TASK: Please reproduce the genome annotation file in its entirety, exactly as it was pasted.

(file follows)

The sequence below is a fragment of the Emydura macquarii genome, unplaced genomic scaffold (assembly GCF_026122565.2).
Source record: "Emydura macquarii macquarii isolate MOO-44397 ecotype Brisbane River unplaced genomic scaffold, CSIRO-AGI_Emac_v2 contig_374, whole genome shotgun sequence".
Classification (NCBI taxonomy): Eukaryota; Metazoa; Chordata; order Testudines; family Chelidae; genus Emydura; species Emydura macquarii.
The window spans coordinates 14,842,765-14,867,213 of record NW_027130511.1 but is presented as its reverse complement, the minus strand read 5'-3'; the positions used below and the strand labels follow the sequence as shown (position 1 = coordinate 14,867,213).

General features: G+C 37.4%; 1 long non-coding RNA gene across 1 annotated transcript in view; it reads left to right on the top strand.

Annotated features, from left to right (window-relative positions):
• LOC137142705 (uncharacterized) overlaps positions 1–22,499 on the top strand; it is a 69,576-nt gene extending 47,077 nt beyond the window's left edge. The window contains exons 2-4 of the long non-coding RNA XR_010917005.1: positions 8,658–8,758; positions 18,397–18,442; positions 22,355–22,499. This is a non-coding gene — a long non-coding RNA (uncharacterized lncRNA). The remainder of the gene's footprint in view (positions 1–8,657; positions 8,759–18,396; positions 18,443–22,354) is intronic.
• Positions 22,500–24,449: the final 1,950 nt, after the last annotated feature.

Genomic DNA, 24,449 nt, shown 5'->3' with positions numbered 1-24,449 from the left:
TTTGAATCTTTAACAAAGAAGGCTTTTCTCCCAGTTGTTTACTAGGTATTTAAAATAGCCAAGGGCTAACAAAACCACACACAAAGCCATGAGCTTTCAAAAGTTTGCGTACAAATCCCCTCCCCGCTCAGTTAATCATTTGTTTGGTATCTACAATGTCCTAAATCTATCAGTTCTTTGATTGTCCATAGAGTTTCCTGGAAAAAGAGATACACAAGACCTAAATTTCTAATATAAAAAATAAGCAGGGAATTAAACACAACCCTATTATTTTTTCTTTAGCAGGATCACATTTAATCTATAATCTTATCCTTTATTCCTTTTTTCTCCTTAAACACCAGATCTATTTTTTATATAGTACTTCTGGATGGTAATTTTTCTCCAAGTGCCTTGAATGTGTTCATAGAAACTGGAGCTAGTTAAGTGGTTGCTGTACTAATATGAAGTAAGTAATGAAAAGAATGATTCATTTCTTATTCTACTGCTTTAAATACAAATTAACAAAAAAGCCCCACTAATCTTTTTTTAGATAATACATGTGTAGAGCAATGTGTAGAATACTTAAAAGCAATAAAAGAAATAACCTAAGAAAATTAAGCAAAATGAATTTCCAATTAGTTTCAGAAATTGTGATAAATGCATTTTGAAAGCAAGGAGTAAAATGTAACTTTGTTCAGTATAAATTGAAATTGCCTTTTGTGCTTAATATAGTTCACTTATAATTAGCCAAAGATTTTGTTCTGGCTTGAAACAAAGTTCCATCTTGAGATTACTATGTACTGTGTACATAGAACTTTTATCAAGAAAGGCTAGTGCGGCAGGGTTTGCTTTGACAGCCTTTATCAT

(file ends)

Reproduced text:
The sequence below is a fragment of the Emydura macquarii genome, unplaced genomic scaffold (assembly GCF_026122565.2).
Source record: "Emydura macquarii macquarii isolate MOO-44397 ecotype Brisbane River unplaced genomic scaffold, CSIRO-AGI_Emac_v2 contig_374, whole genome shotgun sequence".
Classification (NCBI taxonomy): Eukaryota; Metazoa; Chordata; order Testudines; family Chelidae; genus Emydura; species Emydura macquarii.
The window spans coordinates 14,842,765-14,867,213 of record NW_027130511.1 but is presented as its reverse complement, the minus strand read 5'-3'; the positions used below and the strand labels follow the sequence as shown (position 1 = coordinate 14,867,213).

General features: G+C 37.4%; 1 long non-coding RNA gene across 1 annotated transcript in view; it reads left to right on the top strand.

Annotated features, from left to right (window-relative positions):
• LOC137142705 (uncharacterized) overlaps positions 1–22,499 on the top strand; it is a 69,576-nt gene extending 47,077 nt beyond the window's left edge. The window contains exons 2-4 of the long non-coding RNA XR_010917005.1: positions 8,658–8,758; positions 18,397–18,442; positions 22,355–22,499. This is a non-coding gene — a long non-coding RNA (uncharacterized lncRNA). The remainder of the gene's footprint in view (positions 1–8,657; positions 8,759–18,396; positions 18,443–22,354) is intronic.
• Positions 22,500–24,449: the final 1,950 nt, after the last annotated feature.

Genomic DNA, 24,449 nt, shown 5'->3' with positions numbered 1-24,449 from the left:
TTTGAATCTTTAACAAAGAAGGCTTTTCTCCCAGTTGTTTACTAGGTATTTAAAATAGCCAAGGGCTAACAAAACCACACACAAAGCCATGAGCTTTCAAAAGTTTGCGTACAAATCCCCTCCCCGCTCAGTTAATCATTTGTTTGGTATCTACAATGTCCTAAATCTATCAGTTCTTTGATTGTCCATAGAGTTTCCTGGAAAAAGAGATACACAAGACCTAAATTTCTAATATAAAAAATAAGCAGGGAATTAAACACAACCCTATTATTTTTTCTTTAGCAGGATCACATTTAATCTATAATCTTATCCTTTATTCCTTTTTTCTCCTTAAACACCAGATCTATTTTTTATATAGTACTTCTGGATGGTAATTTTTCTCCAAGTGCCTTGAATGTGTTCATAGAAACTGGAGCTAGTTAAGTGGTTGCTGTACTAATATGAAGTAAGTAATGAAAAGAATGATTCATTTCTTATTCTACTGCTTTAAATACAAATTAACAAAAAAGCCCCACTAATCTTTTTTTAGATAATACATGTGTAGAGCAATGTGTAGAATACTTAAAAGCAATAAAAGAAATAACCTAAGAAAATTAAGCAAAATGAATTTCCAATTAGTTTCAGAAATTGTGATAAATGCATTTTGAAAGCAAGGAGTAAAATGTAACTTTGTTCAGTATAAATTGAAATTGCCTTTTGTGCTTAATATAGTTCACTTATAATTAGCCAAAGATTTTGTTCTGGCTTGAAACAAAGTTCCATCTTGAGATTACTATGTACTGTGTACATAGAACTTTTATCAAGAAAGGCTAGTGCGGCAGGGTTTGCTTTGACAGCCTTTATCAT